Volume 521 Number 7551

Editorials

Challenging times p.125

A European initiative to ban animal research has galvanized resistance.

doi: 10.1038/521125b

A nation with ambition p.125

India is making great strides in improving its science, but it needs to look carefully at its approach and work with the rest of the world if it is to realize its full potential.

doi: 10.1038/521125a

Polls apart p.126

The UK voter opinion polls show that an anomalous answer can be the correct one.

doi: 10.1038/521126a

News

News Features

Science in India p.141

A special issue explores the enormous potential and major challenges for research in south Asia's superpower.

doi: 10.1038/521141a

The anti-bureaucrat p.148

K. VijayRaghavan is determined to cut through red tape and build up biological science in India.

doi: 10.1038/521148a

News & Views

The slow death of red galaxies p.164

For most galaxies, the shutdown of star formation was a slow process that took 4 billion years. An analysis of some 27,000 galaxies suggests that 'strangulation' by their environment was the most likely cause. See Letter p.192

doi: 10.1038/521164a

Internal compass puts flies in their place p.165

An analysis reveals that fruit-fly neurons orient flies relative to cues in the insects' environment, providing evidence that the fly's brain contains a key component for drawing a cognitive map of the insect's surroundings. See Article p.186

doi: 10.1038/521165a

Fungus against the wall p.168

A compound derived from plant cell-wall material that is a waste product of biofuel manufacture has been found to have fungicidal properties: it interacts with a carbohydrate called β1,3 glucan, thus compromising the integrity of fungal cells.

doi: 10.1038/521168a

Steps on the road to eukaryotes p.169

A new archaeal phylum represents the closest known relatives of eukaryotes, the group encompassing all organisms that have nucleated cells. The discovery holds promise for a better understanding of eukaryotic origins.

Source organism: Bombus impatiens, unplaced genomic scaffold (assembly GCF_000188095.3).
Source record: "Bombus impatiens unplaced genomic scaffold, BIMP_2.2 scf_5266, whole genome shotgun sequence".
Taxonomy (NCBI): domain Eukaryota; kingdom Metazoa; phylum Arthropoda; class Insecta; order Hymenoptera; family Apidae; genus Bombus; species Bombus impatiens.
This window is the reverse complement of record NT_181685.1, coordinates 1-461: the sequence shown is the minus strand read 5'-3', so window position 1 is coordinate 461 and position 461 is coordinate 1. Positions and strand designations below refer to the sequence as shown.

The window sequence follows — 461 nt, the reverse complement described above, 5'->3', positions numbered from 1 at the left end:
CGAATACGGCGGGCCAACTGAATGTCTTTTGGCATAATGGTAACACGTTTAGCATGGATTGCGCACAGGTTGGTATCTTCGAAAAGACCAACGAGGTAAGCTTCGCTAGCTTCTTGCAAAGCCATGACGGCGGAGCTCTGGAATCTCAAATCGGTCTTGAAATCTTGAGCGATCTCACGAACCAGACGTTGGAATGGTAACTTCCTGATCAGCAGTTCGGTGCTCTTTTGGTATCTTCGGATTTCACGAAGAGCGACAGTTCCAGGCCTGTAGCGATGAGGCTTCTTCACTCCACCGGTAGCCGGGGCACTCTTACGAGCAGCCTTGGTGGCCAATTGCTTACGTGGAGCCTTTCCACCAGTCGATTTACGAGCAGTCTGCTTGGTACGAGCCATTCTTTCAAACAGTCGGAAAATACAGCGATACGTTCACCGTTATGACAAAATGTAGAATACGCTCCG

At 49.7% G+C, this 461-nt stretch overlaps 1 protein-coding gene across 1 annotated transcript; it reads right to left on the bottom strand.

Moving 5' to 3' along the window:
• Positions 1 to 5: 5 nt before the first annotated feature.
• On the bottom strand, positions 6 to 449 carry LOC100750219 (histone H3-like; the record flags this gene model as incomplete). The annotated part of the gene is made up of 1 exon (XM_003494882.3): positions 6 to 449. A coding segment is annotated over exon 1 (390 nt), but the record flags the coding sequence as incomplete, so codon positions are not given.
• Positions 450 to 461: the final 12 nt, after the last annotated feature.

doi: 10.1038/nature14522

Rap and chirp about X inactivation p.170

Two new techniques identify proteins that directly interact with a non-protein-coding RNA called Xist to mediate inactivation of one X chromosome in female mammals. See Letter p.232

doi: 10.1038/521170a

Articles

Complex archaea that bridge the gap between prokaryotes and eukaryotes p.173

This study identifies a clade of archaea that is the immediate sister group of eukaryotes in phylogenetic analyses, and that also has a repertoire of proteins otherwise characteristic of eukaryotes—proteins that would have provided the first eukaryotes with a ‘starter kit’ for the genomic and cellular complexity characteristic of the eukaryotic cell.

doi: 10.1038/nature14447

Neurons for hunger and thirst transmit a negative-valence teaching signal p.180

Cell-type-specific electrical activity manipulations and deep-brain imaging in mice of neuronal populations associated with homeostasis of nutrient or fluid intake reveals that learning is conditioned by a negative-valence signal from the hunger-mediating AGRP neurons and also from the thirst-mediating neurons in the subfornical organ.

doi: 10.1038/nature14416

Neural dynamics for landmark orientation and angular path integration p.186